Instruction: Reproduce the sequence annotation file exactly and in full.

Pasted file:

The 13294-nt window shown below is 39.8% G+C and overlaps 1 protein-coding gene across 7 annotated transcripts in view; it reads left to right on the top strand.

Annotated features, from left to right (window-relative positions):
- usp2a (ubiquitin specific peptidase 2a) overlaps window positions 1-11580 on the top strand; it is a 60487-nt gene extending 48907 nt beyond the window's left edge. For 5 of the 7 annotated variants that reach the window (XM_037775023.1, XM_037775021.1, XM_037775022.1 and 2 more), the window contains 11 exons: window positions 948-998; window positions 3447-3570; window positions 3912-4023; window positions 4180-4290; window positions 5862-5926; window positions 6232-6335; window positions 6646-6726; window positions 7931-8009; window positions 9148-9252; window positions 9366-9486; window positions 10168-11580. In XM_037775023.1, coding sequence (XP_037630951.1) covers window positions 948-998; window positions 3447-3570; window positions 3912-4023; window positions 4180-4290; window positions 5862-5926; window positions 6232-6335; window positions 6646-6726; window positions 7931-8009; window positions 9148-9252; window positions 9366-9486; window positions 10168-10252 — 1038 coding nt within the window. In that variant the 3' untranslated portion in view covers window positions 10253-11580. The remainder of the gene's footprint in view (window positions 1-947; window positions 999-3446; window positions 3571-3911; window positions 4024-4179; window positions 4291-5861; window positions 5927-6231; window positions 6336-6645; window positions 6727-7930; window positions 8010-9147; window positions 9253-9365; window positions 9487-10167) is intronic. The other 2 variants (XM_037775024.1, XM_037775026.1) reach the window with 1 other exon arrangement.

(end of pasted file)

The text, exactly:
The 13294-nt window shown below is 39.8% G+C and overlaps 1 protein-coding gene across 7 annotated transcripts in view; it reads left to right on the top strand.

Annotated features, from left to right (window-relative positions):
- usp2a (ubiquitin specific peptidase 2a) overlaps window positions 1-11580 on the top strand; it is a 60487-nt gene extending 48907 nt beyond the window's left edge. For 5 of the 7 annotated variants that reach the window (XM_037775023.1, XM_037775021.1, XM_037775022.1 and 2 more), the window contains 11 exons: window positions 948-998; window positions 3447-3570; window positions 3912-4023; window positions 4180-4290; window positions 5862-5926; window positions 6232-6335; window positions 6646-6726; window positions 7931-8009; window positions 9148-9252; window positions 9366-9486; window positions 10168-11580. In XM_037775023.1, coding sequence (XP_037630951.1) covers window positions 948-998; window positions 3447-3570; window positions 3912-4023; window positions 4180-4290; window positions 5862-5926; window positions 6232-6335; window positions 6646-6726; window positions 7931-8009; window positions 9148-9252; window positions 9366-9486; window positions 10168-10252 — 1038 coding nt within the window. In that variant the 3' untranslated portion in view covers window positions 10253-11580. The remainder of the gene's footprint in view (window positions 1-947; window positions 999-3446; window positions 3571-3911; window positions 4024-4179; window positions 4291-5861; window positions 5927-6231; window positions 6336-6645; window positions 6727-7930; window positions 8010-9147; window positions 9253-9365; window positions 9487-10167) is intronic. The other 2 variants (XM_037775024.1, XM_037775026.1) reach the window with 1 other exon arrangement.